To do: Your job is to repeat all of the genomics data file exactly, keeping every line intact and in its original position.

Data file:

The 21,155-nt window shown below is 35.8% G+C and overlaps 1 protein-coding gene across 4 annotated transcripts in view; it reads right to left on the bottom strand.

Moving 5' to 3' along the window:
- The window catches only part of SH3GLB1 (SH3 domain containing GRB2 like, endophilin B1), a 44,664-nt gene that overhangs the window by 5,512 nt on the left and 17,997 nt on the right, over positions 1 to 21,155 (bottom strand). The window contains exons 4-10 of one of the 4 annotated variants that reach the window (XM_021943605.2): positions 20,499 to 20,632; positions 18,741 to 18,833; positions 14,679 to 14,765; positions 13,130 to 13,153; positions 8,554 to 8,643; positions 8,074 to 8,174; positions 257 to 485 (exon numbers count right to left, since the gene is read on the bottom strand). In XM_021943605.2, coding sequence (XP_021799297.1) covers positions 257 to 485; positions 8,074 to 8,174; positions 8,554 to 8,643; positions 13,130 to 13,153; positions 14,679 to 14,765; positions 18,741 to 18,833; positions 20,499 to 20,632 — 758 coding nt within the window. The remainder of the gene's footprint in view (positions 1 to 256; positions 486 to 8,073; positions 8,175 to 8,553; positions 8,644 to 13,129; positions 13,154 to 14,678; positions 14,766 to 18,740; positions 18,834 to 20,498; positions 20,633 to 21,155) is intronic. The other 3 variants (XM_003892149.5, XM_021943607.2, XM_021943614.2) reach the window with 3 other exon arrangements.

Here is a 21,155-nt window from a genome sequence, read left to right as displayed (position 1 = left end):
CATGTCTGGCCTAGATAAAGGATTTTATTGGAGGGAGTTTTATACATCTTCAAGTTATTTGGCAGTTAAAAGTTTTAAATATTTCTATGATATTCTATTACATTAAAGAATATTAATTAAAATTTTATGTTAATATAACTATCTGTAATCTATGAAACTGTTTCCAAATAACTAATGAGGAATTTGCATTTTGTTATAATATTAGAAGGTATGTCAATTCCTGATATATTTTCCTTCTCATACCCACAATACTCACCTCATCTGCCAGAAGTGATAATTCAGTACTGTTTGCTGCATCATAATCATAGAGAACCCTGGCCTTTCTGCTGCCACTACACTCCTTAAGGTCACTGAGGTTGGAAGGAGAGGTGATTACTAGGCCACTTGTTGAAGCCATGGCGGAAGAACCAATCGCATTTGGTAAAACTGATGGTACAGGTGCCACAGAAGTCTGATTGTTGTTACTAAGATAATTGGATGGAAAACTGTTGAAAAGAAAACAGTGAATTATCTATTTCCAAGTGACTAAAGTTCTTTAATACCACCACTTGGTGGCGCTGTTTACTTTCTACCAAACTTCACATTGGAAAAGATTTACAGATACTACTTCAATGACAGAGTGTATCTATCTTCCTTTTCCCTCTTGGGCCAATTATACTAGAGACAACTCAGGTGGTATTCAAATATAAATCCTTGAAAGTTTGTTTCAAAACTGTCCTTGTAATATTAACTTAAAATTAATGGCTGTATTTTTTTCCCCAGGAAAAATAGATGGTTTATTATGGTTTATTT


The 21,155-nt window shown below is 35.8% G+C and overlaps 1 protein-coding gene across 4 annotated transcripts in view; it reads right to left on the bottom strand.

Moving 5' to 3' along the window:
- The window catches only part of SH3GLB1 (SH3 domain containing GRB2 like, endophilin B1), a 44,664-nt gene that overhangs the window by 5,512 nt on the left and 17,997 nt on the right, over positions 1 to 21,155 (bottom strand). The window contains exons 4-10 of one of the 4 annotated variants that reach the window (XM_021943605.2): positions 20,499 to 20,632; positions 18,741 to 18,833; positions 14,679 to 14,765; positions 13,130 to 13,153; positions 8,554 to 8,643; positions 8,074 to 8,174; positions 257 to 485 (exon numbers count right to left, since the gene is read on the bottom strand). In XM_021943605.2, coding sequence (XP_021799297.1) covers positions 257 to 485; positions 8,074 to 8,174; positions 8,554 to 8,643; positions 13,130 to 13,153; positions 14,679 to 14,765; positions 18,741 to 18,833; positions 20,499 to 20,632 — 758 coding nt within the window. The remainder of the gene's footprint in view (positions 1 to 256; positions 486 to 8,073; positions 8,175 to 8,553; positions 8,644 to 13,129; positions 13,154 to 14,678; positions 14,766 to 18,740; positions 18,834 to 20,498; positions 20,633 to 21,155) is intronic. The other 3 variants (XM_003892149.5, XM_021943607.2, XM_021943614.2) reach the window with 3 other exon arrangements.

Here is a 21,155-nt window from a genome sequence, read left to right as displayed (position 1 = left end):
CATGTCTGGCCTAGATAAAGGATTTTATTGGAGGGAGTTTTATACATCTTCAAGTTATTTGGCAGTTAAAAGTTTTAAATATTTCTATGATATTCTATTACATTAAAGAATATTAATTAAAATTTTATGTTAATATAACTATCTGTAATCTATGAAACTGTTTCCAAATAACTAATGAGGAATTTGCATTTTGTTATAATATTAGAAGGTATGTCAATTCCTGATATATTTTCCTTCTCATACCCACAATACTCACCTCATCTGCCAGAAGTGATAATTCAGTACTGTTTGCTGCATCATAATCATAGAGAACCCTGGCCTTTCTGCTGCCACTACACTCCTTAAGGTCACTGAGGTTGGAAGGAGAGGTGATTACTAGGCCACTTGTTGAAGCCATGGCGGAAGAACCAATCGCATTTGGTAAAACTGATGGTACAGGTGCCACAGAAGTCTGATTGTTGTTACTAAGATAATTGGATGGAAAACTGTTGAAAAGAAAACAGTGAATTATCTATTTCCAAGTGACTAAAGTTCTTTAATACCACCACTTGGTGGCGCTGTTTACTTTCTACCAAACTTCACATTGGAAAAGATTTACAGATACTACTTCAATGACAGAGTGTATCTATCTTCCTTTTCCCTCTTGGGCCAATTATACTAGAGACAACTCAGGTGGTATTCAAATATAAATCCTTGAAAGTTTGTTTCAAAACTGTCCTTGTAATATTAACTTAAAATTAATGGCTGTATTTTTTTCCCCAGGAAAAATAGATGGTTTATTATGGTTTATTT